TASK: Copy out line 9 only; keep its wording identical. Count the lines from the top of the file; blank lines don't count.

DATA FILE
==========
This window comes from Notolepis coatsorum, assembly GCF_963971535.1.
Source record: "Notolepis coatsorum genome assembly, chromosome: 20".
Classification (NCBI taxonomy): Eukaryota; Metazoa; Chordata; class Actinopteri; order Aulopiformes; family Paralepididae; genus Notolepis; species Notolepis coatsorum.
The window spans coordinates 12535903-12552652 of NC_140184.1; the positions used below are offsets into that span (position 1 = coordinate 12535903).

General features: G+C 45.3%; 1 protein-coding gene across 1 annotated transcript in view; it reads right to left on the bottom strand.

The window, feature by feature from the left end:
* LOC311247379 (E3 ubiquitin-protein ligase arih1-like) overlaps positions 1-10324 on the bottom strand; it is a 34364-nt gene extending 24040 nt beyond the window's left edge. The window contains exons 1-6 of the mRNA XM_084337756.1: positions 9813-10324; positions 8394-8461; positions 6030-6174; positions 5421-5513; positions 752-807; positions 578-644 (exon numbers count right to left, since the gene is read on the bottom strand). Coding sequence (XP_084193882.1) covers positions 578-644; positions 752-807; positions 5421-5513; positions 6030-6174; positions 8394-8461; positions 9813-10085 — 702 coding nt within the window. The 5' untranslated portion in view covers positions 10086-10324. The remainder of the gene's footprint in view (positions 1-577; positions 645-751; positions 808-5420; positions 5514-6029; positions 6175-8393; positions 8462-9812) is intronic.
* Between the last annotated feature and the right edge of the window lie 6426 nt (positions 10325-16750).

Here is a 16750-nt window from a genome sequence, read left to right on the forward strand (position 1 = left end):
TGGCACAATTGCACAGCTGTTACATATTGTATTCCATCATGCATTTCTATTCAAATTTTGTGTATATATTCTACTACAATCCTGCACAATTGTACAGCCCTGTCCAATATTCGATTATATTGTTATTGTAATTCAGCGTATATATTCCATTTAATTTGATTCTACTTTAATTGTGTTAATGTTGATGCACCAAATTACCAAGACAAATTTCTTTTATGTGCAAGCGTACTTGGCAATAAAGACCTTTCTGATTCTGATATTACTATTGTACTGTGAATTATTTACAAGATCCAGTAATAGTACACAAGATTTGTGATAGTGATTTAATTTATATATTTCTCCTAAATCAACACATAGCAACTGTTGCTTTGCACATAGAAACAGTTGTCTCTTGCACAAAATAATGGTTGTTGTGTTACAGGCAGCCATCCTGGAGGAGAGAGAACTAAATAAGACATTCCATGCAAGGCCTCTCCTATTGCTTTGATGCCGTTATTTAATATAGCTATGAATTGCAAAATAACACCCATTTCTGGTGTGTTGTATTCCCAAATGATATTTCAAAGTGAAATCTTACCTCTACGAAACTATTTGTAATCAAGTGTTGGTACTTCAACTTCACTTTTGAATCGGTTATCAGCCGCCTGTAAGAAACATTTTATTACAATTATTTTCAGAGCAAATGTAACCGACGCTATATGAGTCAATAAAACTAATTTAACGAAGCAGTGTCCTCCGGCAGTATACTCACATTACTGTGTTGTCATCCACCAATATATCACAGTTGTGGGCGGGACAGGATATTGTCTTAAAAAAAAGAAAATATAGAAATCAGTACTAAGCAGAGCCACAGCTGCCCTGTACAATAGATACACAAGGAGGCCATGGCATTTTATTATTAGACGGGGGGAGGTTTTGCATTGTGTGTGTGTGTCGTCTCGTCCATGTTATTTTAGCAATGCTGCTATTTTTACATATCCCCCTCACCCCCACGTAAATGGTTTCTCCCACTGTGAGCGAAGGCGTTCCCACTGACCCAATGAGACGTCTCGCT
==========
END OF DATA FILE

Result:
Here is a 16750-nt window from a genome sequence, read left to right on the forward strand (position 1 = left end):